“Mirroring Sherry Turkle: a discussion on authenticity, humanity and technology” presented by Jefferies, Pitsillides, Maragiannis and Velonaki


Session Title:

  • Mirroring Sherry Turkle: a discussion on authenticity, humanity and technology

Presentation Title:

  • Mirroring Sherry Turkle: a discussion on authenticity, humanity and technology




  • Key words: alone together, dystopia, speculative futures, authenticity, robotics, electronic textiles and technological based arts, digital  identity; heritage; death, and visual arts

    “We expect more from technology and less from each other… Technology appeals to us most where we are most vulnerable..”   _Sherry Turkle

    This paper expresses a reflective approach to the themes and issues surrounding Sherry Turkle’s new book, Alone Together: Why We Expect More from Technology and Less from Each Other. This can be seen as the culmination of a trilogy of books concerned with human and computer relations and its implications for identity and psychology (The Second Self, 1984 and Life On the Screen, 1995). Turkle argues that, having already filtered companionship and relations through machines, we are now facing our own “robotic moment”. Real life interactions with flesh and blood people are becoming onerous and too stressful and untidy. Instead, we prefer to organise them through digital interfaces and ultimately even replace them with technological alternatives. In response to Turkle’s questions, we speculate: are we changing what it means to be human? Have we become over-reliant on technology to mediate human relations? Does social networking encourage us to become narcissistic and to regard others as merely problems to be managed, resources to be exploited? And do we, the creative community, have some responsibility in considering these ethical dilemmas and making technologies that respond to these questions? Juxtaposed with Turkle’s insights is a commentary on the work of the neuroscientist Susan Greenfield. Her research on the neuroscience of identity offers a biological interpretation of how the brain adapts to environment which suggests that Turkle’s question of what it means to be human is complexified further by unprecedented changes to identity itself.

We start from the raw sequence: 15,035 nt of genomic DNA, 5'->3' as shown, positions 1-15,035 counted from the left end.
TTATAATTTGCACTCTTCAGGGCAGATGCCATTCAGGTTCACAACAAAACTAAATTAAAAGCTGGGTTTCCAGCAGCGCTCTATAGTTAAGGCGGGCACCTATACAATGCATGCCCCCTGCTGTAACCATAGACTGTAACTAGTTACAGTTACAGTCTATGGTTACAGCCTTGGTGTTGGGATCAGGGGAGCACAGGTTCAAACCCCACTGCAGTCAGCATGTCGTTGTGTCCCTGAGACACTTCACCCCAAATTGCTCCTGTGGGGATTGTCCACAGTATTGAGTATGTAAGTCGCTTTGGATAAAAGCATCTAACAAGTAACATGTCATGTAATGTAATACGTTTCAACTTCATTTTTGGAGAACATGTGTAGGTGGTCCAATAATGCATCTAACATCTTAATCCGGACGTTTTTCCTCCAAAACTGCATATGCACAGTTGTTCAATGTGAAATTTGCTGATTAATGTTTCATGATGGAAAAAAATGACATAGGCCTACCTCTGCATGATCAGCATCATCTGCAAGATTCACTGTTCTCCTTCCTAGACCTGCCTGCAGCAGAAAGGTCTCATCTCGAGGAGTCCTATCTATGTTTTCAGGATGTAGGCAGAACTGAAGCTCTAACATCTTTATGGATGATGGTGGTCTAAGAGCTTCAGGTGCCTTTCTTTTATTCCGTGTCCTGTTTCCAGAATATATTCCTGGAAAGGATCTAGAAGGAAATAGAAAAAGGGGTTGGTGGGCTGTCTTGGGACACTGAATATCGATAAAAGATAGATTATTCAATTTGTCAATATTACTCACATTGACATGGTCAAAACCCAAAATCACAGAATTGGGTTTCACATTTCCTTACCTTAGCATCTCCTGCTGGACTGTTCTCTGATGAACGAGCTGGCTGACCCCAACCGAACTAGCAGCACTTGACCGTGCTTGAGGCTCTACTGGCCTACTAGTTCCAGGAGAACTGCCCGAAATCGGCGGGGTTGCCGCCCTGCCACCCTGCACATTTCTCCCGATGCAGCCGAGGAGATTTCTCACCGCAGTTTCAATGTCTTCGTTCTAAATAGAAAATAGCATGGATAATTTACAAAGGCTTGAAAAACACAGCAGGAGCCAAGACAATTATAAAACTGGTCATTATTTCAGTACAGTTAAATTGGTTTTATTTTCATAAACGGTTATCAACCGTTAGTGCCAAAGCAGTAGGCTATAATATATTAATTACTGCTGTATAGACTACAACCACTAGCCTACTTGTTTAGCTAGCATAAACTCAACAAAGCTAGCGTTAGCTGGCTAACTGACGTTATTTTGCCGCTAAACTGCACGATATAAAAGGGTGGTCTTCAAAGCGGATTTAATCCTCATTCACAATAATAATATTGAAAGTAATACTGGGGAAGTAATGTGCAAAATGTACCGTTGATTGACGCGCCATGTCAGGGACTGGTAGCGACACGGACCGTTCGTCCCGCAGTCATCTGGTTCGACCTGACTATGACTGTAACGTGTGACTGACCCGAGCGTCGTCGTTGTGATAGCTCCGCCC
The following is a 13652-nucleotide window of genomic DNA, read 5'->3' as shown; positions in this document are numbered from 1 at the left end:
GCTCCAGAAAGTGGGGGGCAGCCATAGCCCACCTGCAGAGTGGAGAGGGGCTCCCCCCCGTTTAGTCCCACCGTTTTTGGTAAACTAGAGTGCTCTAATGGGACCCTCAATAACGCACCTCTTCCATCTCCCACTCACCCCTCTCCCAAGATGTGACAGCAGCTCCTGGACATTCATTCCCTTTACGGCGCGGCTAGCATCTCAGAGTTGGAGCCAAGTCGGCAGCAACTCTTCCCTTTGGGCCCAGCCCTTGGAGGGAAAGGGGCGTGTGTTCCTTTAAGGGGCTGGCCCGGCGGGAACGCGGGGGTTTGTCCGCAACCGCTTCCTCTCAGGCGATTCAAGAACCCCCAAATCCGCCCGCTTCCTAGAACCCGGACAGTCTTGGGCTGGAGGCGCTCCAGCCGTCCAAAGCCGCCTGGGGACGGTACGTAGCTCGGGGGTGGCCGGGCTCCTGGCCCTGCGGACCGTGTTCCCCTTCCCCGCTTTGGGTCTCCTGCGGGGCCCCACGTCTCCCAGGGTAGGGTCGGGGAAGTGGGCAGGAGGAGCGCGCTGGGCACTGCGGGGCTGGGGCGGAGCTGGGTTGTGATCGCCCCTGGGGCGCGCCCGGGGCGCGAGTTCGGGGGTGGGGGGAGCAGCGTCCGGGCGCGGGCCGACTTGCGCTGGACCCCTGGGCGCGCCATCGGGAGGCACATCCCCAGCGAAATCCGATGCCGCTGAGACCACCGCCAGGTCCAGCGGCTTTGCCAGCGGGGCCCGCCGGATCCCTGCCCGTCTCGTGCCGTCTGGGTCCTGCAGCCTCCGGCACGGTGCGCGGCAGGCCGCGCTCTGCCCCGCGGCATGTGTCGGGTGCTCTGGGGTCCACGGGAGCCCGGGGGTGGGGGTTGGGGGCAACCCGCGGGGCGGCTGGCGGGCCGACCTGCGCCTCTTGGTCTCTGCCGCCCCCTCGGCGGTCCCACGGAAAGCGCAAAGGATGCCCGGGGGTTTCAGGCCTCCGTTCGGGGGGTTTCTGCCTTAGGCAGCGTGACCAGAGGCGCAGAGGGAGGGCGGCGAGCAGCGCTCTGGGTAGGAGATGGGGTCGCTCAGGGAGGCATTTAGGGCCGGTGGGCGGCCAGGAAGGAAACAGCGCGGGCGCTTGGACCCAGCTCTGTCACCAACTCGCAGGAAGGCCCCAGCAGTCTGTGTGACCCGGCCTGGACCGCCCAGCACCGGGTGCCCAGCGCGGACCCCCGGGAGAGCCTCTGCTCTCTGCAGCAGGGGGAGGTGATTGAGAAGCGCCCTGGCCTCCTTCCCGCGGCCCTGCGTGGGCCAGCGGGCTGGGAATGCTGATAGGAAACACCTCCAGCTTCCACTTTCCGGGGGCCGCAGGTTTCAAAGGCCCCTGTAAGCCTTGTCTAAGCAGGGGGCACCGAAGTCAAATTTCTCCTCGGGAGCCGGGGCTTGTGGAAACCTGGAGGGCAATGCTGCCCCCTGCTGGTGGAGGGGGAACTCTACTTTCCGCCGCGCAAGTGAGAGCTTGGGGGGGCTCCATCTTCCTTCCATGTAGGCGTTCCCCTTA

Full text (PDF) p. 247-250


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